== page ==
Florida athletic director emeritus Jeremy Foley said he understood the responsibility of serving on the College Basketball Commission.
Foley came away awed at the communication and leadership skills of Condoleezza Rice, the former U.S. Secretary of State under George W. Bush who chaired the committee.
“Her incredible ability to grasp the issues and separate what’s important and not important and to ask questions, it was a real lesson in leadership for me,” Foley said.
Foley also said there was a clear consensus among all 12 who served on the committee — despite growing public sentiment that college basketball players should be paid, amateurism was worth saving.
“Not one person in the room felt we should stray from the intercollegiate model,” Foley said.
The College Basketball Commission’s 60-page report doubled-down on the amateur model, calling for stricter penalties for coaches and administrators who cheat, involving USA basketball to reform grassroots basketball and imploring the NBA Players’ Association to change its current “one-and-done” model in order to create separate tracks for college and professional basketball players.
“We put some things forward that can help change college basketball,” Foley said. “It’s not getting fixed overnight and cultures don’t change overnight. But that process has to start somewhere and I’d like to think it started with our recommendations.”
The NBA raised its age limit to 19 in 2005 to allow scouts and personnel executives to evaluate players in big-time college basketball settings. But it’s created more financial involvement from agents and apparel companies in trying to secure elite players as early as high school. Those financial entanglements were revealed in last October’s FBI probe which resulted in bribery and kickback charges involving college basketball coaches, AAU coaches and apparel company executives.
“There’s a professional model,, a professional track,” Foley said. “And those people who want to play that, that’s absolutely fine, and we support that. They should have the ability to go do that and that’s kind of what we were recommending there. There’s two tracks here. Both of them have their merits and one is what we would call the professional track and one is what we would call the collegiate model. But we’re committed to keeping those things separate.”
Getting rid of the one-and-done would need to be collectively bargained by the NBA Players’ Association and management.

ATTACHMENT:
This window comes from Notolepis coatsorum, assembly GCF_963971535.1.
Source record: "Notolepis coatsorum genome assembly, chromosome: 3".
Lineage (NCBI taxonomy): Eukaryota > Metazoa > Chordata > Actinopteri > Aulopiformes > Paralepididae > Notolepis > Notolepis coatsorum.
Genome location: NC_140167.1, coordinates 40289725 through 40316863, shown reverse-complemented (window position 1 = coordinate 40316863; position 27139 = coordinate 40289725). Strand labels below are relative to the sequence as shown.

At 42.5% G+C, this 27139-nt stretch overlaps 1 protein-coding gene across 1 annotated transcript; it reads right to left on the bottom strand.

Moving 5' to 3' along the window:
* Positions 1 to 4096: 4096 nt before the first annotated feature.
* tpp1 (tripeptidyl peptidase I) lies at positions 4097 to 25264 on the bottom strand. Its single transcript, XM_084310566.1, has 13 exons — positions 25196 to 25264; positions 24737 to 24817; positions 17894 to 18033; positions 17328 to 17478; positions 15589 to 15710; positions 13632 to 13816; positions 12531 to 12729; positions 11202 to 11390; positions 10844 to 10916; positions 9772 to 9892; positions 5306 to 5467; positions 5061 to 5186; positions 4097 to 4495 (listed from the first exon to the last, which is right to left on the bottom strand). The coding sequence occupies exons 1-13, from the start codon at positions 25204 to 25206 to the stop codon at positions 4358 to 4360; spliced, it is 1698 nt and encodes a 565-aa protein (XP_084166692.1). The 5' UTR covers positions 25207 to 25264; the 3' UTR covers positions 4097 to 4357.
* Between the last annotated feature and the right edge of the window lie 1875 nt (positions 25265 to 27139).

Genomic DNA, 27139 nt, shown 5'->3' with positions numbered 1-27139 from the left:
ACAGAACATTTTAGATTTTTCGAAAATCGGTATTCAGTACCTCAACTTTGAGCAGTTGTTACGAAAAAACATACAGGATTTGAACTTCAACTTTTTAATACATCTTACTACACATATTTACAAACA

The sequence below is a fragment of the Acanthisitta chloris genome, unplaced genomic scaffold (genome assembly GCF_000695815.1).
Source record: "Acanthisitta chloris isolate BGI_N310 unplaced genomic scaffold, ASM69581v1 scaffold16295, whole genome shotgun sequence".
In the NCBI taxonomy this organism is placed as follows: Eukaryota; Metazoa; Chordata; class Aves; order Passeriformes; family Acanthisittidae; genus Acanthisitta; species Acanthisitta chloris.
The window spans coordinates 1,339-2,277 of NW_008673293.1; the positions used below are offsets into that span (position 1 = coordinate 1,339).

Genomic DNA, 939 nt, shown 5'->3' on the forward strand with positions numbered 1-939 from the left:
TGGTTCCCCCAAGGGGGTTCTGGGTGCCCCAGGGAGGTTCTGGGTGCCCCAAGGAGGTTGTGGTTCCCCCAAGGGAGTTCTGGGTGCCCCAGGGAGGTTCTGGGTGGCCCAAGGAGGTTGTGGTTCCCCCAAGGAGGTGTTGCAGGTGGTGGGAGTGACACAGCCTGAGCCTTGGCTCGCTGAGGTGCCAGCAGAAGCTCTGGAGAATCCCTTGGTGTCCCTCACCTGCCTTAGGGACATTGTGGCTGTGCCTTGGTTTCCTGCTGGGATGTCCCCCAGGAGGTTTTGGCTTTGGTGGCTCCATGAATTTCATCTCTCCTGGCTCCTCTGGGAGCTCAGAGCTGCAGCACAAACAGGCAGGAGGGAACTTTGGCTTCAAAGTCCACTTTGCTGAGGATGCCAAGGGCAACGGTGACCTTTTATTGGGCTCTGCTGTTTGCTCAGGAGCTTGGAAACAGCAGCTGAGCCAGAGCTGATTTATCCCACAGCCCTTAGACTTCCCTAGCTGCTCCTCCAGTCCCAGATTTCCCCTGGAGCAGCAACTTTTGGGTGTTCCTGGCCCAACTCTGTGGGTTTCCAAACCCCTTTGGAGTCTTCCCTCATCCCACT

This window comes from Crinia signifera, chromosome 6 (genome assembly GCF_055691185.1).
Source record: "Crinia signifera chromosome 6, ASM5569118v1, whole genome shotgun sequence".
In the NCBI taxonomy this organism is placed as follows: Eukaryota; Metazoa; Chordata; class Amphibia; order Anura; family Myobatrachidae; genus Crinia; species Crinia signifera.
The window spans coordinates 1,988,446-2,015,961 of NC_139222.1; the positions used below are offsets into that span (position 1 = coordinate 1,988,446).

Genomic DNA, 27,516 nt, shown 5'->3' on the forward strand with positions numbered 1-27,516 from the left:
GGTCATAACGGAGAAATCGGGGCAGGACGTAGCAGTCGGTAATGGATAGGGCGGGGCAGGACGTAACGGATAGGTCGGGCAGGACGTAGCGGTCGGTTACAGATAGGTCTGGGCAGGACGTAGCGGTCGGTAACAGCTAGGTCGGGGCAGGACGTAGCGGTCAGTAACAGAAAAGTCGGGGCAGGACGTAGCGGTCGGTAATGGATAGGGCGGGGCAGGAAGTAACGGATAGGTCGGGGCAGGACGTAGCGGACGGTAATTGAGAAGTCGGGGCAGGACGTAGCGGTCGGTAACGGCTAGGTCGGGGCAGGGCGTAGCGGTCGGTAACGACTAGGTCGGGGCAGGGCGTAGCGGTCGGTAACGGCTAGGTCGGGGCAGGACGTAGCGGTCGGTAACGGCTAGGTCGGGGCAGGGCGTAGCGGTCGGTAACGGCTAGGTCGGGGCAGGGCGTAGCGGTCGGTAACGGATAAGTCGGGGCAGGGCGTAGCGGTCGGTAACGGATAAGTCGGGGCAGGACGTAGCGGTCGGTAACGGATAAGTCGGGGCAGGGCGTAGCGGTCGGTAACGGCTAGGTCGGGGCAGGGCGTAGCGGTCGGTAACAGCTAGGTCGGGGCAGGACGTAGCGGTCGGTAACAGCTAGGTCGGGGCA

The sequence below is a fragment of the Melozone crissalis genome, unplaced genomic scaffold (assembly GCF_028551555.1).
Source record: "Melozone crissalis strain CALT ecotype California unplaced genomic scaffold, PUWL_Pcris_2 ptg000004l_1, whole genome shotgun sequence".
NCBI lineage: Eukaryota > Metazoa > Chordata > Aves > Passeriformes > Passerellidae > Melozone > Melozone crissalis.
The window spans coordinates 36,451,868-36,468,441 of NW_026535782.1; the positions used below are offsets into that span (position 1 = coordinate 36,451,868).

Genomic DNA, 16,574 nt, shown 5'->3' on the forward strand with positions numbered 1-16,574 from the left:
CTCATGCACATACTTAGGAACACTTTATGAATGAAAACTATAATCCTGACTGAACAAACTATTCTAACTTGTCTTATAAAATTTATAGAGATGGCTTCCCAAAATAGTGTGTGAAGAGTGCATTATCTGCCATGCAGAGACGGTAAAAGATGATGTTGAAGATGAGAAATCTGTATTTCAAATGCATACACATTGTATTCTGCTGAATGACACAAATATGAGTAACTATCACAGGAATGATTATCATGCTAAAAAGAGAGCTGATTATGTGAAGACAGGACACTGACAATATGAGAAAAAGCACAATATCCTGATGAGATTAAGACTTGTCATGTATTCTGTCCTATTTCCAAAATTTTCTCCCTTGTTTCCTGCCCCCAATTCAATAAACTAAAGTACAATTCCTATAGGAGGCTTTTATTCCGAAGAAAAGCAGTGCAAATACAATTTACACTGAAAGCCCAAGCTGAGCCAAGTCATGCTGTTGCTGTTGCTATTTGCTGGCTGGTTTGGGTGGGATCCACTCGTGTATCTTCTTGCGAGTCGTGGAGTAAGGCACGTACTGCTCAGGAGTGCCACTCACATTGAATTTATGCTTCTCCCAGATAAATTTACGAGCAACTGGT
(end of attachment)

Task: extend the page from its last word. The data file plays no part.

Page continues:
“I don’t know what the NBA is going to do with the one and done,” Foley said. “Obviously, they control that, but you know, you listen to (NBA commissioner) Adam Silver, he understands that college basketball and the sport of basketball is not in a good place right now and I’m not going to try to predict what they are going to do but I do think they want to be part of the solution.”
The committee did call for other interesting reforms, including allowing players who declare for the NBA draft and don’t get selected to return to school and for agents to be involved with players during their college careers. Those agents, though, would need to be certified by the NCAA and would be regulated under strict amateurism guidelines.
“If you have agents who don’t want to be certified and who don’t want to follow the certification rules, they’ll get de-certified and if you are an athlete that does business with them, you’ll be ineligible,” Foley said. “So that the end of day, they should put it all on top of the table, just do our business the right way. Again, that may seem pollyannaish, but that’s the intent. But right now you have that, obviously you can have some unintended consequences, but you have agents getting involved with athletes now. Let’s put it all in the light and take it out of the dark.”
The committee did not put forth any proposals on whether college athletes should be able to profit of their Names and Likenesses because that issue is currently tied up in federal court.
The recommendations have been passed to NCAA President Mark Emmert, who hopes to adopt most if not all of the proposals by August. Foley said stricter penalties for institutions who cheat, including a proposed five-year postseason ban for Level I violations, was imperative given public perception of college basketball following last October’s FBI probe.
“The penalty component is harsher as it should be.” Foley said. “One of the reasons we are in this mess is that there are a group of coaches that felt like the rules were not for them. That has to change.”